My wife and I have been scuba diving for 20+ years, and we've seen all kinds of fantastic sights. I was lucky enough to meet a Sea Turtle on my first open water experience, at 120 feet. Barracuda have eyed my wife and I hungrily, while we off-gassed on the hang line. An octopus shot some ink while we watched him in his lair. Probably the most amazing thing we experienced was being buzzed by a pod of Atlantic Bottle-Nosed Dolphin while we ascending from a WWII wreck.
It was a disconcerting experience, at first. As the video below only hints, baitfish will suddenly move in a unified direction as a predator approaches. We were surrounded by baitfish and they disappeared suddenly, as if being washed down a funnel and into the darkness of the ocean. You don't need much experience to know what that mean. Our eyes as big as plates, we anticipated the arrival of a shark. When the Dolphin suddenly appeared, it was as if playtime was declared. They whipped around us two or three times, encouraging us to let go and join them.
But I've never, ever, come this close to being lunch.
Monday, July 22. 2013
Our yellow Trumpet Vine on our entryway arbor - a mini- nature preserve - is having a good year.
A Robin is nesting in it right now. Her second batch this season. They get annoyed every time you walk through.
I devoted yesterday afternoon to manual labor because the heat wave passed. Weeding, vine removal, some mid-summer pruning, stacking logs for winter, etc. While taking a little iced-tea and cigar break sitting on my wood pile, I got free entertainment from two Ruby-Throated Hummingbirds fighting over the ownership of the entire vine. "Why not share it?" I thought. "There's enough nectar and tiny bugs for all." Nope.
Nature is not nursery school.
Elsewhere at the Maggie's HQ, I have a red Trumpet Vine. I think they prefer the red, but they seem to find the yellow worth fighting over.
Monday, July 8. 2013
Die Heuernte (The Haying), Pieter Breughel the Elder, 1556
In New England, haying - or at least the mowing - is generally done by the 4th of July depending on the weather. It's been a wet Spring but it's drying out now.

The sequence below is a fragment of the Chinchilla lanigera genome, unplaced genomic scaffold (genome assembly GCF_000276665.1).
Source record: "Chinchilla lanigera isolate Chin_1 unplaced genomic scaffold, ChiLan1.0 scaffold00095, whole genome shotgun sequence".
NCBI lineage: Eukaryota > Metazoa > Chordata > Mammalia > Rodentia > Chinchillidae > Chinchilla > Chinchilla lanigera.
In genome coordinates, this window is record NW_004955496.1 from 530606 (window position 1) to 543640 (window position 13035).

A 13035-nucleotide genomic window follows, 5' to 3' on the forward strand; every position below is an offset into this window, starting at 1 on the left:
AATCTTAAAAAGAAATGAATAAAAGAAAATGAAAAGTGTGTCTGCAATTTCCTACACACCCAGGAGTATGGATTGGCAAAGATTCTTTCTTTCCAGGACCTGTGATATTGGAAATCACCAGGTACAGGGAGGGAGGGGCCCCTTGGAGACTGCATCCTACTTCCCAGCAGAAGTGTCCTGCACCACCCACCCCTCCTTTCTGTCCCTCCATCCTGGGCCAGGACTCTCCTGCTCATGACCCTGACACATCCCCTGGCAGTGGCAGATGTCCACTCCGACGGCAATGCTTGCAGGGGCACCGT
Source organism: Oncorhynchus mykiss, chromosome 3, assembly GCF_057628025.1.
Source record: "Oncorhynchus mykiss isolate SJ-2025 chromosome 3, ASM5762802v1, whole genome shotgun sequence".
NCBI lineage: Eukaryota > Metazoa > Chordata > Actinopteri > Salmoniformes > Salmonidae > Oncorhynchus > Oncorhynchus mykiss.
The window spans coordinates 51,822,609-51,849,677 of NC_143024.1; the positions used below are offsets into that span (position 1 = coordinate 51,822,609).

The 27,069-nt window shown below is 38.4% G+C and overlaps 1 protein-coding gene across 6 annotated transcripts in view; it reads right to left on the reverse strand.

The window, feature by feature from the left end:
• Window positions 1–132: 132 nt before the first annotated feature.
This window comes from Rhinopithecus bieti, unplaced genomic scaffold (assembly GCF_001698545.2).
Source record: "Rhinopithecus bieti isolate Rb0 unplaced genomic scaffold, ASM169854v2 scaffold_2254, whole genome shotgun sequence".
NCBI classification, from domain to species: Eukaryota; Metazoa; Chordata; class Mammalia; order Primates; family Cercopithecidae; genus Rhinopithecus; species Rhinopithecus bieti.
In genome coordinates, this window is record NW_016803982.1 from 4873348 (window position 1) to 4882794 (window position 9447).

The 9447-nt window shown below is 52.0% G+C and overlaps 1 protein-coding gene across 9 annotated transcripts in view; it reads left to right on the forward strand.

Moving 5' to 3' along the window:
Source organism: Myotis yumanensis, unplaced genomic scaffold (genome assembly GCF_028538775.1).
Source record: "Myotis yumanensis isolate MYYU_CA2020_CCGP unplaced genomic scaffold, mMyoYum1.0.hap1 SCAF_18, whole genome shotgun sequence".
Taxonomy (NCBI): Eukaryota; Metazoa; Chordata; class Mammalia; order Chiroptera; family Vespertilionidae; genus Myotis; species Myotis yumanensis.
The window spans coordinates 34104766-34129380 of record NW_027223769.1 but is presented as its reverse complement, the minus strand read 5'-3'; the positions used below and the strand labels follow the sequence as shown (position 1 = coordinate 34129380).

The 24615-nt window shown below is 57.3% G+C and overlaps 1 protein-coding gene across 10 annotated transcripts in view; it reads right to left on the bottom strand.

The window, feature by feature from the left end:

At the farm, we wait until a few weeks later so as not to destroy or disturb the nests of the meadow-nesting birds. We have Bobolinks, Savannah Sparrows, Woodcock, the occasional Meadowlark, and Mallard and Black Duck in the tall grass along the stream.
For our wild brushy fields, we'll brushwack them anytime we can between August and October.
Here's a detail from that painting. Peening, I think:
Here's our reader Buddy's scythe. I do not think he has used it lately.
Sunday, July 7. 2013
I fought with these darn things all weekend (with the help of a BD daughter). I think the trick is either to yank them out when young, or clip them low and spray the stump with poison.
If you live in the Northeast, your gardens and plantings are, right now, being attacked by the unwanted and unwelcome alien Porcelainberry.
This aggressive Asian weed vine was introduced as a decorative ground cover, but it is a cancer with the ability to grow 15' or more per year, and to smother anything you have planted. If you pull it up, get the entire root - or poison it.
The birds poop the seeds everywhere, so they come up everywhere around here. Especially in gardens. Their roots are tenacious. If you just clip them, they come back twice as strong.
As its leaves demonstrate, it is a member of the grape family and it can be confused with the native wild grape, which is a much less aggressive plant. You can read all about Porcelainberry here, and about how to try to get rid of it.
Says Mrs. BD in exasperation, "If anything drives me to quitting gardening, it will be those damn vines."
Saturday, July 6. 2013
Rancher blames global warming on Grizzly attack.
Two notes to that unfortunate rancher. First, if you live in Griz country, it is intelligent to be armed, on a horse, or in a vehicle. If hiking, at least make plenty of noise to warn them away. When we have hiked in a Griz preserve in Montana, we clap our hands and talk loud. Some hikers bang on pots, some use Bear Bells.